1990 1991 1992 1993 1994 1995 1996 1997 1998 1999 2000 2001 2002 2003 2004 2005 2006

Italy produces the most geothermal electricity in the EU-27. In 2005 there was 711 MW installed capacity which produced 5,325 GWh. The same installed capacity produced an additional 202 GWh in 2006 (5,527 GWh) and in 2007 5,569 GWh were produced.

Wave and tidal

In Portugal the first wave-power plant with a capacity of 4 MW is operational.

A feasibility study is underway in the UK on a barrage in the river Severn which could produce up to 5% of UK electricity.


Member State Biofuel share Biofuel share Biofuel share Biofuel share 2003 (%) 2004 (%) 2005 (%) 2006 (%) Biofuel share

2007 (%) Austria 0.06 0.06 0.93 3.54 4.23

Belgium (*) 0.00 0.00 0.00 0.01 1.07 Bulgaria (*) 0.41 4.82 Cyprus 0.00 0.00 0.00 No data No data Czech

Republic (*) 1.09 1.00 0.05 0.42


Denmark (*) 0.00 0.00 0.15 0.14 Estonia 0.00 0.00 0.00 0.12 0.06 Finland 0.11 0.11 0.02 No data France 0.67 0.67 0.97 1.77 3.57 Germany 1.21 1.72 3.75 6.32 7.35 Greece (*) 0.00 0.00 0.75 1.21 Hungary (*) 0.00 0.00 0.07 0.28 0.20 Ireland 0.00 0.00 0.05 0.09 0.6 Italy 0.50 0.50 0.51 0.46 0.46 Latvia 0.22 0.07 0.33 0.22 0.14 Lithuania 0.00 0.02 0.72 1.72 4.35 Luxembourg

(*) 0.00 0.02 0.02 0.026 1.46

Malta 0.02 0.10 0.52 0.582 1.08 Poland 0.49 0.30 0.48 0.92 0.68 Portugal 0.00 0.00 0.00 1.02 2.54 Romania 0.00 0.79 Slovakia 0.14 0.15 0.69 2.53 Slovenia 0.00 0.06 0.35 0.275 0.83 Spain (*) 0.35 0.38 0.44 0.53 1.11 Sweden 1.32 2.28 2.23 3.10 4.00 The

Netherlands 0.03 0.01 0.02 0.29 2.00

UK 78 0.03 0.04 0.18 0.45 0.84

EU 27 0.5(a) 0.7(a) 1.02 1.82 2.58 (a) EU 25

Source: Member States 2006 and 2007 reports, except (*) data for 2007 which is from EurObserver Biofuels Barometer

78 0.03% in volume terms, equating to 0.26% in energy content, assuming 100% biodiesel.


Country Place / Technology in Capacity / Production

COMPANY operation (Current or Forecast)

Austria 1 Gϋssing demonstration plant of NO This demonstration plant will be big enough to

the FT synthesis in future refuel a fleet of vehicles in the city of Güssing

Denmark 1 Kalundborg - pilot cereal-to-biofuel NO 4.500 tons of cellulosic ethanol per year

GENECOR facility in future

Denmark 1 Bornholm - pilot plant producing NO 8.000 tons of cellulosic ethanol per year

BIOGASOL lignocellulosic ethanol in future

Finland 1 Varkaus - syndiesel pilot plant NO

STORA using forest residue and end of ENSO pulp/paper waste 2008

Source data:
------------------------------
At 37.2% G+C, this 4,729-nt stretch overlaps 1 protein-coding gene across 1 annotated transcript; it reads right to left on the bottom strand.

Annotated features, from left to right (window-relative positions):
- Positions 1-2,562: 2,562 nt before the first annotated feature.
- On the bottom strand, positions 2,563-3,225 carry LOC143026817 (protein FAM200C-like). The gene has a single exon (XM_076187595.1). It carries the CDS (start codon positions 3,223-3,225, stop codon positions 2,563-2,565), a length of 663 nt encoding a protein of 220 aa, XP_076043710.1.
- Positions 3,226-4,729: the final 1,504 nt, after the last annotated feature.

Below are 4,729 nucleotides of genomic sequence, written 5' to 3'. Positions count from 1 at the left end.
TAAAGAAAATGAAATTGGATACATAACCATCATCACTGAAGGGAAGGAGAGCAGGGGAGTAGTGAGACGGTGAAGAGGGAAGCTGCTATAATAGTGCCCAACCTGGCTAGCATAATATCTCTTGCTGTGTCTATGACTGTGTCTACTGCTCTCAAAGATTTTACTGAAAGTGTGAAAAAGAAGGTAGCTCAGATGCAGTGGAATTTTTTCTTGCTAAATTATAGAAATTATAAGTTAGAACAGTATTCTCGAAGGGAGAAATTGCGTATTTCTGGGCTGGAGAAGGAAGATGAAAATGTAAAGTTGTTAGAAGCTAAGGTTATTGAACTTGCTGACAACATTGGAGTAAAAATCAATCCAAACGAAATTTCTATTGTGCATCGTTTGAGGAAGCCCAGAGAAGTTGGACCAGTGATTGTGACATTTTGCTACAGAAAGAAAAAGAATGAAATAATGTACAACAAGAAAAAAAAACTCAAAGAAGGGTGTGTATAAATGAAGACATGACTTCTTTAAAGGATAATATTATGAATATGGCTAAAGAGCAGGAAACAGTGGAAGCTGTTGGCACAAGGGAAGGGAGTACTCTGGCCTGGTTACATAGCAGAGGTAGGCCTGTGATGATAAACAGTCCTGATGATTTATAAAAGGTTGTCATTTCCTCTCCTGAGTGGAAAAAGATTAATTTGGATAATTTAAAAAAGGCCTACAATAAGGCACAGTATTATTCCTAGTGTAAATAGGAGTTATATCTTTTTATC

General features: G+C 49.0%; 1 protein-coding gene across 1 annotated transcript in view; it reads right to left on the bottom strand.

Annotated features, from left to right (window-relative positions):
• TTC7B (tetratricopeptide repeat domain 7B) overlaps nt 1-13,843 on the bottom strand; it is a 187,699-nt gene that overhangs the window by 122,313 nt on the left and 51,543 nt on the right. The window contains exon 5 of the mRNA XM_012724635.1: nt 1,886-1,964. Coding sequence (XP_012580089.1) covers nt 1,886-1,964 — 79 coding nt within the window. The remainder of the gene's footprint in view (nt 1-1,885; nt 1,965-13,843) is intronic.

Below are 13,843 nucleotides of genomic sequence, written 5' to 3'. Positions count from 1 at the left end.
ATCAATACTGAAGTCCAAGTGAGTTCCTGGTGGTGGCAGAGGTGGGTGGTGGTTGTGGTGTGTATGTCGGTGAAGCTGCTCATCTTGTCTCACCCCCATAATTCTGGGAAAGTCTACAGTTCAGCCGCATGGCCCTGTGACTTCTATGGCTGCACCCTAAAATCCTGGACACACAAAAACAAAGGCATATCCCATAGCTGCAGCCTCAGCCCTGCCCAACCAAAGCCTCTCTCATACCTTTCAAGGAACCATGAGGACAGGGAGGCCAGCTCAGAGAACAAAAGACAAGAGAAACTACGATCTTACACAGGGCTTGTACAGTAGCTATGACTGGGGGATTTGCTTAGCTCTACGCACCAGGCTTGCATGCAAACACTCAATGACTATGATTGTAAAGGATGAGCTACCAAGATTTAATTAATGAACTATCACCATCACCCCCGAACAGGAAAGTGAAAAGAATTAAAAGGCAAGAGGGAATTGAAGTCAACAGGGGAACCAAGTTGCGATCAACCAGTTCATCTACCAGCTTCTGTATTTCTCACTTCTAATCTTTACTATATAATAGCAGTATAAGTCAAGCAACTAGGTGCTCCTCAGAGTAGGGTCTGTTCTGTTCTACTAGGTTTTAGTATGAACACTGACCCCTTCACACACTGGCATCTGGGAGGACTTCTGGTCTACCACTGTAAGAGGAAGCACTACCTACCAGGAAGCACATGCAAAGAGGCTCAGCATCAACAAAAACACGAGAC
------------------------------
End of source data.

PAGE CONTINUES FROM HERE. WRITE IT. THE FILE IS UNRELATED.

France 3 Pomaclepilot facility in 2008

Bazancourt (Marne) FUTUROL PROJECT

France 1 not yet defined pilot plant producing NO 100 tons of cellulosic ethanol per year

lignocellulosic ethanol in future

France 1 Bure pilot plant using Fischer NO 15.000 tons per year

(Lorraine) - Tropsch technology in future AXENS

Germany 2 α-plant Pilot plant converted to a 1997/199 several tons of FT until 2005

Fisher-Tropsch unit in 8 2002

Germany 2 Freiberg - first commercial BtL YES 45 MW (360 barrel per day)

UET/CHORE plant (β-plant) from 2007 from 2008: 15000 t/a of BtL N

Germany 2 CHOREN standard production plant NO 200.000 t/a BtL (5000 barrels per day) fuel


Germany 2 Karlsruhe - Pyrolysis pilot plant YES capacity of 500 kg biomass per hour (2 MW)

FZK end of 2007

Sweden 2 Hofors Pilot and demonstration 1987 0.5 MW

black liquor gasification plant

Sweden 2 Skogall pressurized (15 bar) air 1 MW

blown pilot plant built in 1994

modified in 1997

Sweden 2 Pitea - Sodra pressurized, 30 bar YES 3 MW

oxygen-blown 2005 Volvo is planning a test fleet of about 15 heavy development gasifier duty trucks to be ready for the end of 2009. DME for this fleet is planned to be produced from gas from the DP-1 plant in Piteå which then will be equipped with a pilot plant for DME production with a capacity in the order of

4-5 tons/day

Sweden 2 not yet defined BLGMF (Black Liquor end of 25,000 tons/year of fuel grade DME equivalent

Gasificator for Motor 2010 to ~17,000 t diesel/year Fuel)

Sweden 2 not yet defined 2 BLGMF demonstration end of The production calculated for all Swedish plants

plants 2010 at the end of 2020 is almost 600.000 Ton diesel

Sweden 2 not yet defined 3 small BLGMF plants 2014- Oil Equiv. Per year


Sweden 2 not yet defined 5 large BLGMF plants 2012 -

Country Place / Technology in Capacity / Production COMPANY operation (Current or Forecast) 2020

Sweden 1 Örnsköldsvik - pilot plant producing YES 100 tons of cellulosic ethanol per year

SEKAB lignocellulosic ethanol 2005

Spain 1 Babilafuente - pilot plant producing YES 4000 tons of cellulosic ethanol per year

ABENGOA lignocellulosic ethanol 2007 BIOENERGY

The Sas Van Gent pilot plant producing in future 160.000 tons of cellulosic ethanol per year

Netherlands 1 - ROYAL lignocellulosic ethanol

NEDALCO Source :

  • 1) 
    IFP Innovation Energy Environment Panorama 2008 -“2nd generation pilot biofuel units worldwide 2) Renewable Fuels for advanced Powertrains, Final Report. Renew 2008
  • 3)